Extremism Finds Fertile Ground in Chat Rooms for Gamers

One server tags itself as Christian, nationalist and “based,” slang that has come to mean not caring what other people think. Its profile image is Pepe the Frog, a cartoon character that has been appropriated by white supremacists.

“Our race is being replaced and shunned by the media, our schools and media are turning people into degenerates,” the group’s invitation for others to join reads.

Jeff Haynes, a gaming expert who until recently worked at Common Sense Media, which monitors entertainment online for families, said, “Some of the tools that are used to connect and foster community, foster creativity, foster interaction can also be used to radicalize, to manipulate, to broadcast the same kind of egregious language and theories and tactics to other people.”

Gaming companies say they have cracked down on hateful content, establishing prohibitions of extremist material and recording or saving audio from in-game conversations to be used in potential investigations. Some, like Discord, Twitch, Roblox and Activision Blizzard — the maker of Call of Duty — have put in place automatic detection systems to scan for and delete prohibited content before it can be posted. In recent years, Activision has banned 500,000 accounts on Call of Duty for violating its code of conduct.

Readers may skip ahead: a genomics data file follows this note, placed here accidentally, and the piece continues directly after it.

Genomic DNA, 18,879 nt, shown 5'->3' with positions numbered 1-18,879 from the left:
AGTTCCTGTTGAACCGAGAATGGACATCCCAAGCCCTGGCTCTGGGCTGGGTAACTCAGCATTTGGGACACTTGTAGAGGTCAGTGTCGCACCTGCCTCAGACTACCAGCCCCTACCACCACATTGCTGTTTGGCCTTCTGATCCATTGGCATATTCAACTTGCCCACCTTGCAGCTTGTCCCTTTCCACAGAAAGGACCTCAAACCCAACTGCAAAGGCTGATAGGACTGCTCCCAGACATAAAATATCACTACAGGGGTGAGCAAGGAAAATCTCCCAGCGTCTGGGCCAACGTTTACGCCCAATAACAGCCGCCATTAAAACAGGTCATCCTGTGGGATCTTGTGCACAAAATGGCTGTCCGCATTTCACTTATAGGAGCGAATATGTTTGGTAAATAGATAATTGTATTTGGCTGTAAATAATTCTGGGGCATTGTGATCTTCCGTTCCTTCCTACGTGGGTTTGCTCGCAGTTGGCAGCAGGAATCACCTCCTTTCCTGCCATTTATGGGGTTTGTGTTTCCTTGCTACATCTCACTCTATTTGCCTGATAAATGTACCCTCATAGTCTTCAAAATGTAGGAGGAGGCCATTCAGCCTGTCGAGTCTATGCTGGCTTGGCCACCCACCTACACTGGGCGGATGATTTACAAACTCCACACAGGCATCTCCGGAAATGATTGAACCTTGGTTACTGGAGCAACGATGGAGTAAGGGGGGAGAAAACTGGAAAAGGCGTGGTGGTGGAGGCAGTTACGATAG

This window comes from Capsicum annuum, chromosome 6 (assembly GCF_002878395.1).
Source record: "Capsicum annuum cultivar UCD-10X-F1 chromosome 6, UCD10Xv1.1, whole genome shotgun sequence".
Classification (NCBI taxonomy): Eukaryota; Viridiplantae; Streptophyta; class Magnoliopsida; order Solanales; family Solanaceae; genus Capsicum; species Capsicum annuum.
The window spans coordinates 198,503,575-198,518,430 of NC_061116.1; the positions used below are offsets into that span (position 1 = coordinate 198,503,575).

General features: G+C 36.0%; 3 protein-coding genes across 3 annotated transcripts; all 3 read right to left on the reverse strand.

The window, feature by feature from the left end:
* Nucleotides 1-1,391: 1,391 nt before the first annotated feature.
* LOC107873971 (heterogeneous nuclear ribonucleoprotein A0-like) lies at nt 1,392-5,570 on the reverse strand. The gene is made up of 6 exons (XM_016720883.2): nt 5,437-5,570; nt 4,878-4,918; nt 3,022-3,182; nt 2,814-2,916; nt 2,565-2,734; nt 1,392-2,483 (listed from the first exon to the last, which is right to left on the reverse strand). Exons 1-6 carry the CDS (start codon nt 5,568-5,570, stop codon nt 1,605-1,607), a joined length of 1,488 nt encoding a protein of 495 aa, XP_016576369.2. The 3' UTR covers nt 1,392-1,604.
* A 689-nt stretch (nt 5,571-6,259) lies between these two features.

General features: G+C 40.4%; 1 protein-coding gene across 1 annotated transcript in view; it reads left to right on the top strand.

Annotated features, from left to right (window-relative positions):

Discord said in a statement that it was “a place where everyone can find belonging, and any behavior that goes counter to that is against our mission.” The company said it barred users and shut down servers if they exhibited hatred or violent extremism.

Will Nevius, a Roblox spokesman, said in a statement, “We recognize that extremist groups are turning to a variety of tactics in an attempt to circumvent the rules on all platforms, and we are determined to stay one step ahead of them.”

Valve, the company that runs Steam, did not respond to a request for comment.

Experts like Mr. Haynes say the fast, real-time nature of games creates enormous challenges to policing unlawful or inappropriate behavior. Nefarious actors have also been adept at evading technological obstacles as quickly as they can be erected.

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